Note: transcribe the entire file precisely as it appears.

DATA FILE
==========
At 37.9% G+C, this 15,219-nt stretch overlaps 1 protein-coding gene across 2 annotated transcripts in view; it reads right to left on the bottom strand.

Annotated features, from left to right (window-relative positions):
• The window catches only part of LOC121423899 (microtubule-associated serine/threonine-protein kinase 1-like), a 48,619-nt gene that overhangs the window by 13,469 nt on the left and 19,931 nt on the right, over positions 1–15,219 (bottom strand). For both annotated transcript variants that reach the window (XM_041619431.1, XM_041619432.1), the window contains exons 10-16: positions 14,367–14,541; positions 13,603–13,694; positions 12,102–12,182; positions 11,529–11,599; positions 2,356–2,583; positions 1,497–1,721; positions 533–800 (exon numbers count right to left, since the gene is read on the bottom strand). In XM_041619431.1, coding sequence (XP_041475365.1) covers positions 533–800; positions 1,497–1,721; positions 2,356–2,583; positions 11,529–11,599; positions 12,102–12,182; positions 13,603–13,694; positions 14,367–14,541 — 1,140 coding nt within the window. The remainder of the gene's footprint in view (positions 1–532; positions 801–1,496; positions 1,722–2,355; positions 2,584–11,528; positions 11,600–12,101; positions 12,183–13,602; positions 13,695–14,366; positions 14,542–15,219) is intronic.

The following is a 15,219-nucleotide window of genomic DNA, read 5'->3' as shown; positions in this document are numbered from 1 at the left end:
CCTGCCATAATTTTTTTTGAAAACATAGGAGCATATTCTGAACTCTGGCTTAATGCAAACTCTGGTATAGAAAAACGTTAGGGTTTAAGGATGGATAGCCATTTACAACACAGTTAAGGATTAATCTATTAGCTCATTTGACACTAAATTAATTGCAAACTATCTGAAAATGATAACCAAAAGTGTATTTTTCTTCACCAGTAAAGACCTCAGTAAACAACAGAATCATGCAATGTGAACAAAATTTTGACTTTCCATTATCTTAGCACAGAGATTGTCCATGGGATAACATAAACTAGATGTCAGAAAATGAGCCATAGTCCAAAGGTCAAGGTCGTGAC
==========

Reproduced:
At 37.9% G+C, this 15,219-nt stretch overlaps 1 protein-coding gene across 2 annotated transcripts in view; it reads right to left on the bottom strand.

Annotated features, from left to right (window-relative positions):
• The window catches only part of LOC121423899 (microtubule-associated serine/threonine-protein kinase 1-like), a 48,619-nt gene that overhangs the window by 13,469 nt on the left and 19,931 nt on the right, over positions 1–15,219 (bottom strand). For both annotated transcript variants that reach the window (XM_041619431.1, XM_041619432.1), the window contains exons 10-16: positions 14,367–14,541; positions 13,603–13,694; positions 12,102–12,182; positions 11,529–11,599; positions 2,356–2,583; positions 1,497–1,721; positions 533–800 (exon numbers count right to left, since the gene is read on the bottom strand). In XM_041619431.1, coding sequence (XP_041475365.1) covers positions 533–800; positions 1,497–1,721; positions 2,356–2,583; positions 11,529–11,599; positions 12,102–12,182; positions 13,603–13,694; positions 14,367–14,541 — 1,140 coding nt within the window. The remainder of the gene's footprint in view (positions 1–532; positions 801–1,496; positions 1,722–2,355; positions 2,584–11,528; positions 11,600–12,101; positions 12,183–13,602; positions 13,695–14,366; positions 14,542–15,219) is intronic.

The following is a 15,219-nucleotide window of genomic DNA, read 5'->3' as shown; positions in this document are numbered from 1 at the left end:
CCTGCCATAATTTTTTTTGAAAACATAGGAGCATATTCTGAACTCTGGCTTAATGCAAACTCTGGTATAGAAAAACGTTAGGGTTTAAGGATGGATAGCCATTTACAACACAGTTAAGGATTAATCTATTAGCTCATTTGACACTAAATTAATTGCAAACTATCTGAAAATGATAACCAAAAGTGTATTTTTCTTCACCAGTAAAGACCTCAGTAAACAACAGAATCATGCAATGTGAACAAAATTTTGACTTTCCATTATCTTAGCACAGAGATTGTCCATGGGATAACATAAACTAGATGTCAGAAAATGAGCCATAGTCCAAAGGTCAAGGTCGTGAC